As we begin a new year, it’s time to reflect on what changed in the last 12 months. What worked and what didn’t? Is your retail business keeping up with shifting consumer behaviors? My main observation is that social mobile shopping by millennials is by far the most important trend, presenting a fantastic opportunity that we fraudsters could massively capitalize on.
Allow me to explain …
This is the Place to Be
Over 46 percent of online shopping is now done using mobile devices (up from just 15 percent last year). This goes beyond browsing, and there are many shopping apps. Mobile payments and wallets got easier and more popular. Flexibility and personalization are key in winning over buyers.
Social is hot, too: 2.5 billion users in social networks! Many age groups, but the real and really different rulers of the social mobile kingdom are millennials. Ninety percent of millennials use social media, most with multiple apps. This is where they live. Nearly 50 percent of millennials’ purchasing decisions are influenced by reviews, feedbacks and comments. To maximize revenues and avoid friction, some social platforms are evolving influencing to reselling, offering a "Buy" button.
Concentrating lots of millennials and transactions makes the social mobile space an obvious venue for us, fraudsters. But two factors make it truly promising: users’ behaviors and platform capabilities.
People share a lot of info. Platforms make money from targeted ads, so they encourage people to share even more. By following and learning about users, you could easily “befriend” them, impersonate a social influencer, or pretend to be a reseller.
Millennials in particular are highly engaged, preferring convenience, always on, influenced by friends, conditioned to instant gratification, openly sharing information and spreading it virally, impulsive … when they go social shopping on mobile devices, there's just not enough cognitive capacity left to also be security minded and on alert. (Assuming they even cared or tried.)
At the same time, social and mobile platforms have some loopholes that just beg to be exploited. With limited screen and post sizes, shortened URLs are common — a great place to hide your phishing or drive-by site. Smartphones hold a gold mine of credentials, personal and payment information, contacts, locations and messages — which your stealthy app could access, helping you impersonate users. Furthermore, apps aren't just for smartphones. They're also available in social platforms, where scrutiny is minimal. Forty-three percent of fraud attacks on social involve malware. Last but not least, with encryption and privacy controls proliferating, you could hide in the social networks yourself, conducting business at ease.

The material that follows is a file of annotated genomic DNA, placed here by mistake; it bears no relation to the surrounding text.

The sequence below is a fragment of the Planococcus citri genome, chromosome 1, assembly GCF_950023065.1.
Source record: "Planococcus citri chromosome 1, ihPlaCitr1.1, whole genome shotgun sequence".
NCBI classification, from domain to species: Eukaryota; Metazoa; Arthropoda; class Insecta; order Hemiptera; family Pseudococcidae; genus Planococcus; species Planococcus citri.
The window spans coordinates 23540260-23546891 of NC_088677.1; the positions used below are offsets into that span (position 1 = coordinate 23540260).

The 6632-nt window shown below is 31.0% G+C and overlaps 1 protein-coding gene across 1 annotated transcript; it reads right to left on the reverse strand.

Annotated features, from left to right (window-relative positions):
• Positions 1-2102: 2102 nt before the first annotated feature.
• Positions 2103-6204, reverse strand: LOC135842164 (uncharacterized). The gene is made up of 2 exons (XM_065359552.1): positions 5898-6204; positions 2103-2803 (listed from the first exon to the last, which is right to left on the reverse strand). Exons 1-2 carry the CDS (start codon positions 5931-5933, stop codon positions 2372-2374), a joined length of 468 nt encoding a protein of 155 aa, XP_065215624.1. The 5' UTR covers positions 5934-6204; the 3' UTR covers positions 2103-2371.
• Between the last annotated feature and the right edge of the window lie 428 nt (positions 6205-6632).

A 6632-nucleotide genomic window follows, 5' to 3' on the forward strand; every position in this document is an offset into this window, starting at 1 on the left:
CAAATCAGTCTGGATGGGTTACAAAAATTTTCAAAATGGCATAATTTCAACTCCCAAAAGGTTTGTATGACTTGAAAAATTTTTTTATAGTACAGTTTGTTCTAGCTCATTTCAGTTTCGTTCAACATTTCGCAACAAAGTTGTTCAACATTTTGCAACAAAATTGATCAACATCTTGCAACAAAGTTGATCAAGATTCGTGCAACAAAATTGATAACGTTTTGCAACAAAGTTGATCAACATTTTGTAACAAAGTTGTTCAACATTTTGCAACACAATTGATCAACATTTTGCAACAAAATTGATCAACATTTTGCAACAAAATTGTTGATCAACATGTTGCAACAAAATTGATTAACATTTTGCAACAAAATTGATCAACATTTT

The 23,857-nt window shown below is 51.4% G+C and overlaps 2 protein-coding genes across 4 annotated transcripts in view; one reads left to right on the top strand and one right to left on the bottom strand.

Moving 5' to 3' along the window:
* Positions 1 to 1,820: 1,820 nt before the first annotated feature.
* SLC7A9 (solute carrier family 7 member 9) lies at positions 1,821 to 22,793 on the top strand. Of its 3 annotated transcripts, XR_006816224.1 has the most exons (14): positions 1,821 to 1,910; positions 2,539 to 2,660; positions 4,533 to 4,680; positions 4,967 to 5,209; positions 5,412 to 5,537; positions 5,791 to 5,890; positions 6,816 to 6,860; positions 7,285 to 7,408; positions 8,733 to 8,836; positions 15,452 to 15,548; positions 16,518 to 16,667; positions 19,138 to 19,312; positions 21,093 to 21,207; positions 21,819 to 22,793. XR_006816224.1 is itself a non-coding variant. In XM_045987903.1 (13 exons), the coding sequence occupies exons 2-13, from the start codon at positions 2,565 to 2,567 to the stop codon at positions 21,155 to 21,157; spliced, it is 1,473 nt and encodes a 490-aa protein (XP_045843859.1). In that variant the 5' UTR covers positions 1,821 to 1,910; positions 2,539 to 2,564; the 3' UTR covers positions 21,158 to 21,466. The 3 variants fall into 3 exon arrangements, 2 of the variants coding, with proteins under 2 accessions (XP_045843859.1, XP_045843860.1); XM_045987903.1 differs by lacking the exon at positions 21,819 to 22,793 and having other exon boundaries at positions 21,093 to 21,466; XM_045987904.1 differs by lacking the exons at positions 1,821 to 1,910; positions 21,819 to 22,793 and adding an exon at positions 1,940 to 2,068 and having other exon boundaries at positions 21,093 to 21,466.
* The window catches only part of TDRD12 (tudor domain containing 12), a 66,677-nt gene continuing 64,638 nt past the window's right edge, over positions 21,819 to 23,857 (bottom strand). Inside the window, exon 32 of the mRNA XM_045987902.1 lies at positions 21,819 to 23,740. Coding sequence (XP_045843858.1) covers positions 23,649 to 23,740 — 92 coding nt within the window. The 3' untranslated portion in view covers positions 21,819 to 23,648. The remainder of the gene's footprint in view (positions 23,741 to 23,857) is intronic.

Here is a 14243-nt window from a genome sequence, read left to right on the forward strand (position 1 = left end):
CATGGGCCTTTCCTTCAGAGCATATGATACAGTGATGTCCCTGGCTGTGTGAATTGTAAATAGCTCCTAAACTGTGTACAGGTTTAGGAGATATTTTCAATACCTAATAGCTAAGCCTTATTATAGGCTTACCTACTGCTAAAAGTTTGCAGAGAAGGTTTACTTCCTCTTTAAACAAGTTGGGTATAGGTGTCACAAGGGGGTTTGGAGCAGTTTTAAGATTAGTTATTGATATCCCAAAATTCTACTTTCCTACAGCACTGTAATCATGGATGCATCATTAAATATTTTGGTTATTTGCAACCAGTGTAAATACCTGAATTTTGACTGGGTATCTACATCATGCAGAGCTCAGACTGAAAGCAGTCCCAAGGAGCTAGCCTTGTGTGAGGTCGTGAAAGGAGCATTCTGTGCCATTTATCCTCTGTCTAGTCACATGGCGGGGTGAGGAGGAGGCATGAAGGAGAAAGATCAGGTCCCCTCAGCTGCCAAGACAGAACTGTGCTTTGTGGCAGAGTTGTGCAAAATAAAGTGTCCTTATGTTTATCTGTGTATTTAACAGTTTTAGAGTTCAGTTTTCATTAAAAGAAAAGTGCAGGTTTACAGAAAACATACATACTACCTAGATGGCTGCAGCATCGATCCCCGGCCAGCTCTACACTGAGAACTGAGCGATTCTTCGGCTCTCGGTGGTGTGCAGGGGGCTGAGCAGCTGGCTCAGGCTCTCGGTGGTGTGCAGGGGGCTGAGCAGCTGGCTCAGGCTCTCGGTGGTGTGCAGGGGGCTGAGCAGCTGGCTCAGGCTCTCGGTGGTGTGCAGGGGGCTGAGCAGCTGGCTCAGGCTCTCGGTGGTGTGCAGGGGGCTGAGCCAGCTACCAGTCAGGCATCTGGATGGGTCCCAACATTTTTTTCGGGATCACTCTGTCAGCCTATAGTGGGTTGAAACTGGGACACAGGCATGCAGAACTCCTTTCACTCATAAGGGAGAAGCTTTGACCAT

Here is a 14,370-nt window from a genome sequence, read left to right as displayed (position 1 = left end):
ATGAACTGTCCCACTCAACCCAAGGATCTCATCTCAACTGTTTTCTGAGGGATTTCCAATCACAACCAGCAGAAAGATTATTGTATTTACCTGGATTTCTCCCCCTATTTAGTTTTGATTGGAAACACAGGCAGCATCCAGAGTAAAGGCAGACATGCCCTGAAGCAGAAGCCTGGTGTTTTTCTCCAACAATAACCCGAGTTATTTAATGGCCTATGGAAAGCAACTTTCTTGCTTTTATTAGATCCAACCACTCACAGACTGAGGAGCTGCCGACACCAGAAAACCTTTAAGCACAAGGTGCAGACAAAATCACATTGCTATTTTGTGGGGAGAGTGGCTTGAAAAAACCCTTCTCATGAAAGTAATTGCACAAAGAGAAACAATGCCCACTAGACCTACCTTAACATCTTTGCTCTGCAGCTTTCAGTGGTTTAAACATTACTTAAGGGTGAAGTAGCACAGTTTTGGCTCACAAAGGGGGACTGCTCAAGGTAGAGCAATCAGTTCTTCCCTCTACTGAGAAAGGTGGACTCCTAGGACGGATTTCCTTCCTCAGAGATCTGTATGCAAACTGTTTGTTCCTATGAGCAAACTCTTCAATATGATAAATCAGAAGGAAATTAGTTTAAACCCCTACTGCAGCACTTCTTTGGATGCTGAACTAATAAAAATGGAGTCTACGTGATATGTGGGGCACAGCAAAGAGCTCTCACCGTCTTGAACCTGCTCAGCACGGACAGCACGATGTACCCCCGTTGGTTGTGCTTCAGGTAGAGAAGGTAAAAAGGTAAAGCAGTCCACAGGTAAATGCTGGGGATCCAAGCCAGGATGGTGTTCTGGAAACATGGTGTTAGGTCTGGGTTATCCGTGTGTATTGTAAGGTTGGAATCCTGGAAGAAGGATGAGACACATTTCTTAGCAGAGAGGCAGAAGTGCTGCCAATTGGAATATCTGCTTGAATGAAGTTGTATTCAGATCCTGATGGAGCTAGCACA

Time is of the essence
All of that's great, and the technical adaptation required isn't overly hard. But we should not become complacent: the arms race with fraud detectors isn’t going away.
With platform vendors doing so much on big data analytics and artificial intelligence (AI), it’s almost a miracle they're not applying these yet to detect shopping fraud and impersonation. I guess optimizing targeted ads, maximizing revenues and showing they fight fake news is more interesting?
The upside is that provided we collect enough data, we could develop our own AI and automate social engineering to trick them!
Shortened URLs are fantastic, but I’m always nervous that social networks will wake up one day and start pre-scanning them to assess the real URLs. I still vividly remember the hit we took the day security vendors started scanning email messages for phishing links. This could happen again!
Social and mobile platforms have been offering two-factor authentication for a while. So far, the convenience goddess is on our side, and adoption has been slow. However, this tactical win might turn into a strategic problem for us if the vendors skipped two-factor authentication and just adopted behavioral biometrics in web and mobile to transparently detect suspicious activity.
These are just examples. My point is simple: there's technology out there that anti-fraud teams could use. Their main challenge is to get their business leader to agree to pay attention and prioritize applying those technologies to try and catch us.
So adopt now, and you can maximize profit before the business environment changes …
Israel Aloni is the vice president of products at empow cyber security, a security platform that breaks down security tools into particles, and then creates cross-product solutions specific to ongoing threats identified by the platform.
Related story: 5 New Year’s Resolutions for the Retail Industry